It happens to them all.
A fastball over the middle of the plate.
A hanging curveball.
A changeup that doesn’t fool someone.
Then it happens.
Bye-bye. Ding-dong. Home run.
It’s the most humbling part of the game for a pitcher, so imagine how Syracuse pitcher Jason Jourdan felt when he gave up two grand slams in the first inning of his first varsity start.
Every pitcher gets rocked at some point. It is how a pitcher responds after a bad start that determines his success.
“It was hard what happened to me in my first start,” he said. “It was one of the toughest things I’ve been through, but it made me tough. My mentality on the mound completely changed from freshman to junior year. I’ve learned that I don’t have to strike people out. I throw strikes and let defense do the job behind me.”
Jourdan has responded so well since his first start as a freshman that he’s become an ace in the Titans program and signed with Salt Lake Community College.
“He’s not afraid of the moment or the situation, and not a lot of kids want to be in that situation,” Syracuse coach Jeff Bearnson said. “For the past couple of years, Jason has been our guy. He throws a sinker and gets a lot of ground balls. He works fast and throws strikes. Before you know it, you’re down 0-2.”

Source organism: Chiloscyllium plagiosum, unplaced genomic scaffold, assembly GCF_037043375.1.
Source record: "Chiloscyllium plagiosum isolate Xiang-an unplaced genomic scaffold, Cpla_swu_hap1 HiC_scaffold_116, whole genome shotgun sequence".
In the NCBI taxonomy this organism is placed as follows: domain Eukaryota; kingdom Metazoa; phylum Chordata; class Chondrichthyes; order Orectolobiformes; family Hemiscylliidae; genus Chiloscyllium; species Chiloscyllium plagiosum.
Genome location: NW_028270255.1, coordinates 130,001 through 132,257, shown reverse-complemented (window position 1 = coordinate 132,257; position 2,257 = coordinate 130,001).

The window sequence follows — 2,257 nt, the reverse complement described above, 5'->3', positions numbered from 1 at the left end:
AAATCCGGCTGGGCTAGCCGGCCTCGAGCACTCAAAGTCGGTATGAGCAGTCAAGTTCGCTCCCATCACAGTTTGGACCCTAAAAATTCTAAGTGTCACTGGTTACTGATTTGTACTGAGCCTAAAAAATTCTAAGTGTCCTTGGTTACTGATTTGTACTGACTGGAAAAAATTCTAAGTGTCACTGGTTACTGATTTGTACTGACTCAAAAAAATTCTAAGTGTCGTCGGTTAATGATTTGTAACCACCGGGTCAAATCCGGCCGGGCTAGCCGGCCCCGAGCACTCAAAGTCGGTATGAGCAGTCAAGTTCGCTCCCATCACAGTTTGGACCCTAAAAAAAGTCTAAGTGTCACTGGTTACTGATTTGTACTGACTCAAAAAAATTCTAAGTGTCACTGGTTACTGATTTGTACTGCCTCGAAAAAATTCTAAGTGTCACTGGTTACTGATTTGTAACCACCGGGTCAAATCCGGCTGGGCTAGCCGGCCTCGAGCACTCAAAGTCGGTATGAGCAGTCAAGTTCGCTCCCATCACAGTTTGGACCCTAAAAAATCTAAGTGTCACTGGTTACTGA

Jourdan won four games as a freshman then posted a 4-4 record as a sophomore. He improved to 6-2 as a junior.
He entered the week 4-5 record with a 2.45 ERA this season, but the numbers aren’t indicative of how well he’s pitched. For instance, he gave up four hits in a 2-1 loss to Bingham and gave up just three hits in a 2-1 loss to Layton.
When it mattered most, he pitched a four-hit shutout against Kearns in the opening round of the Class 5A state tournament.
“I’ve had a couple of one-run losses that I could have easily been on the other end of, but I’ve taken it in stride,” Jourdan said. “I think I’ve been successful because I like to attack and throw strikes early and often. I proved to coach Bearnson that I was a guy who will get on the mound, throw strikes and compete in every game. I’m a pitcher that lives in the zone, and he loves that.”
What’s not to love about a player who has been a key to a program that went from four wins four years ago to Region 1 champs this season?